New VA Secretary Robert McDonald Vows to Reform Healthcare Delivery

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By Sandra Basu

WASHINGTON – Robert McDonald, the former Procter & Gamble president and CEO, was ushered in as the new Secretary of Veterans Affairs last month with unanimous confirmation by the U.S. Senate and hopeful optimism from advocacy groups and others.

“I applaud the overwhelming, bipartisan confirmation of Bob McDonald as our next secretary of Veterans Affairs. As a veteran himself and a proud member of a military family, Bob is deeply committed to serving our veterans and their families,” President Barack Obama said in a statement after McDonald was confirmed.

Robert McDonald, the former Procter & Gamble president and CEO, at the Senate hearing on his nomination as Secretary of Veterans Affairs last month. He was unanimously confirmed a week later. VA photo

Veterans’ service organizations also said they were looking forward to working with McDonald as the new secretary works to reform VA.

“The American Legion is confident that Robert McDonald will apply his experience leading big, complex business operations to the Department of Veterans Affairs, a complex operation that desperately needs a systemwide overhaul right now,” American Legion National Commander Daniel M. Dellinger said in a statement.

Meanwhile, in a written missive to VA employees McDonald said that he recognized “that the last few months have been difficult—and the days ahead will not be easy.”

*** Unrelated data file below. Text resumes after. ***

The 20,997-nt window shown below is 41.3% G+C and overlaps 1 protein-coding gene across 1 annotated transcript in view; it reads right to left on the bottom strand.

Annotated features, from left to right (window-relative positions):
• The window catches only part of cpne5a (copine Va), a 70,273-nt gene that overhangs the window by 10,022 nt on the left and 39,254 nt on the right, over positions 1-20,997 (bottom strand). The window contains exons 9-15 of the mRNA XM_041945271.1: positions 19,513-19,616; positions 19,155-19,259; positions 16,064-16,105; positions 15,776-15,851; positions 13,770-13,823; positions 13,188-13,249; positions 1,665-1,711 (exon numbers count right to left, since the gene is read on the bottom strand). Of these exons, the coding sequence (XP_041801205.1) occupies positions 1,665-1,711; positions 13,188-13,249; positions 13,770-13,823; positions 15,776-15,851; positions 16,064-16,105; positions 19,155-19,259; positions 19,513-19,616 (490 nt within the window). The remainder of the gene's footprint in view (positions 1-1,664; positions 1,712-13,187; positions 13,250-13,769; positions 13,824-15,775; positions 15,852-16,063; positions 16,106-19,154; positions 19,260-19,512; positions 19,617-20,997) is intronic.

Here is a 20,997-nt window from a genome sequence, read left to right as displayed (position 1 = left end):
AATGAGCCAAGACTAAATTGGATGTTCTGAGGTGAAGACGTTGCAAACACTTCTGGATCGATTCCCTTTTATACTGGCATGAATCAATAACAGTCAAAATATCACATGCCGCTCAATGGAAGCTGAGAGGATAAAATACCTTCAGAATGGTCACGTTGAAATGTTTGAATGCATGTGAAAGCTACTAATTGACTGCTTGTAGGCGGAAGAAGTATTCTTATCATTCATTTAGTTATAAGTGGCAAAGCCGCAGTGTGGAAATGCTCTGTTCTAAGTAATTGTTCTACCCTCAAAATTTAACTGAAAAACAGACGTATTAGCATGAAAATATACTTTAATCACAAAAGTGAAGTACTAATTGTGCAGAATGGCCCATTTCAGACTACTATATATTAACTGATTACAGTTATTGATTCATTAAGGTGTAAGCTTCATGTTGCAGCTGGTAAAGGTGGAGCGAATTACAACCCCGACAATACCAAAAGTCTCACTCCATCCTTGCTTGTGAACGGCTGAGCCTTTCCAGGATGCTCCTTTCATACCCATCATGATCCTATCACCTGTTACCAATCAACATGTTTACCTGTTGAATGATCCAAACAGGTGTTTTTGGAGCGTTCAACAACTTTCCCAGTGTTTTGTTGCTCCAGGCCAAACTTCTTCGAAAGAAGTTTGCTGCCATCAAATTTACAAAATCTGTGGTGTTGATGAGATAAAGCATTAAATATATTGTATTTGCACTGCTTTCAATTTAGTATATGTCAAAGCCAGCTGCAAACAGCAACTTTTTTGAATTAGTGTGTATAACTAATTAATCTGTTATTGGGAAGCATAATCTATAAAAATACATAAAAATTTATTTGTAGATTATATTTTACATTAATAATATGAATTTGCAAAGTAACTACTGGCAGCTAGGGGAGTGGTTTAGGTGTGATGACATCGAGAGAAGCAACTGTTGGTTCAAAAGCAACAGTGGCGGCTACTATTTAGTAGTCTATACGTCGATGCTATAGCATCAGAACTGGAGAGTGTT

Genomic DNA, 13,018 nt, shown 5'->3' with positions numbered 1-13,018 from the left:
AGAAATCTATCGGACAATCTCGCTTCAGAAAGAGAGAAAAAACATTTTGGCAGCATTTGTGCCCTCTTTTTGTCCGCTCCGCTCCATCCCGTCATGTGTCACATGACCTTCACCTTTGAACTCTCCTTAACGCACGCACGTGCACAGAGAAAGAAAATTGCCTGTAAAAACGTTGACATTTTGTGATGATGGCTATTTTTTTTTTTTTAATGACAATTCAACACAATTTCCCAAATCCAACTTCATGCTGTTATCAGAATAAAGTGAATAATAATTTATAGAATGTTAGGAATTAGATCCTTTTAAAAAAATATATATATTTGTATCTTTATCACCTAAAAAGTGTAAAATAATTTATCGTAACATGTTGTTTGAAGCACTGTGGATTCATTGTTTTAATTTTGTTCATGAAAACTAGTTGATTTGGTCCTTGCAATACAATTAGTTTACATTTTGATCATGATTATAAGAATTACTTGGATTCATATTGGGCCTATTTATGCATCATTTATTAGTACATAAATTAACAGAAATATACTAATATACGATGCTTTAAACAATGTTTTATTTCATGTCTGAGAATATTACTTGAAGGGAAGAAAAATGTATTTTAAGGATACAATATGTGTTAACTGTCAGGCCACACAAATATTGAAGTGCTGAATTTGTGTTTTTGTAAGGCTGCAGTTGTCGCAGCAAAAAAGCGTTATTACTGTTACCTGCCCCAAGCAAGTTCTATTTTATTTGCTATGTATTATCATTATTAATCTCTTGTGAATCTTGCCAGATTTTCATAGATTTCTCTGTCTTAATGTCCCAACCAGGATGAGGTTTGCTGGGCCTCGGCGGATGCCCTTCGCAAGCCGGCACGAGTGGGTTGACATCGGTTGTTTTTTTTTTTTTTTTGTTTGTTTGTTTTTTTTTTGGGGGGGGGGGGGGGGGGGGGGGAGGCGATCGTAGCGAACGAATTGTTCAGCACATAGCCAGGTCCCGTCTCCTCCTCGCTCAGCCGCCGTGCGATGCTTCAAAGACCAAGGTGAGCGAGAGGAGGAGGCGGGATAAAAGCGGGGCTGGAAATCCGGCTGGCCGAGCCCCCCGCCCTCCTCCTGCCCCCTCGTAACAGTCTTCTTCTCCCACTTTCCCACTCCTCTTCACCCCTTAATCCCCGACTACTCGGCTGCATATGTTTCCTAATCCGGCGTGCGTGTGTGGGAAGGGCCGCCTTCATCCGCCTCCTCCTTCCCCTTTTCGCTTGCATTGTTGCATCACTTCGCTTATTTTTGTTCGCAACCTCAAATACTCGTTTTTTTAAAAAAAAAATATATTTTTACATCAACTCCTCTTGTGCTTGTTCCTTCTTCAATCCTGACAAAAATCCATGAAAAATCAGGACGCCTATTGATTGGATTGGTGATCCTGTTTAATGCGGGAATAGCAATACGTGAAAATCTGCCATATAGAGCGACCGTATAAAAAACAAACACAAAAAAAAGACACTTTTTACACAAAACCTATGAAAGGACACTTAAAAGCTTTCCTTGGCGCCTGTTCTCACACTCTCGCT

“In fact, many tasks that we must accomplish will be difficult, but I assure you that I will be with you each step of the way.  I want to hear your ideas for improving the department, and I will not tolerate those who stifle initiative, seek to punish people who raise legitimate concerns or report problems, or lack integrity in word or deed.  Trust is essential in everything we do,” he added..

McDonald is a West Point graduate and served as an Airborne Ranger Infantry Officer in the 82nd Airborne Division prior to a 33-year career at Procter and Gamble. He was nominated by Obama for the VA secretary job in late June.

He replaces Eric Shinseki, who resigned after information came to light that VA care had been delayed for thousands of veterans who had been put on hidden waiting lists as well as allegations that VA administrators had covered up the practice so that it appeared they were meeting goals necessary to receive bonuses.

Despite the challenges that lay ahead in leading the VA, McDonald said at a Senate Veterans Affairs Committee hearing in July to consider his nomination that he “desperately” wanted the job because he thought he could “make a difference.”

“I think there is no higher calling, and I think this is an opportunity for me to make a difference in the lives of the veterans who I care so deeply about,” he told lawmakers.

He told them that caring for veterans was “personal” for him.

“I come from and care deeply for military families. My father served in the Army Air Corps after World War II. My wife’s father was shot down over Europe and survived harsh treatment as a POW. Her uncle was exposed to Agent Orange in Vietnam and still receives care from VA. My nephew is right now in the Air Force, deployed in the Middle East,” he explained.

McDonald vowed to lawmakers that, if confirmed, he would “take a series of immediate actions over the first 90 days to deliver the needed reforms our veterans deserve.” He also said he planned to travel extensively over the first several months “to hear directly from employees, veterans, and other stakeholders.”

McDonald told lawmakers he planned to establish a board of physicians to advise him on best practices for delivering timely, quality healthcare. The advisory board would include the “very best medical talent in the world,” and that would include medical professionals in both the civilian sector and the VA, he said.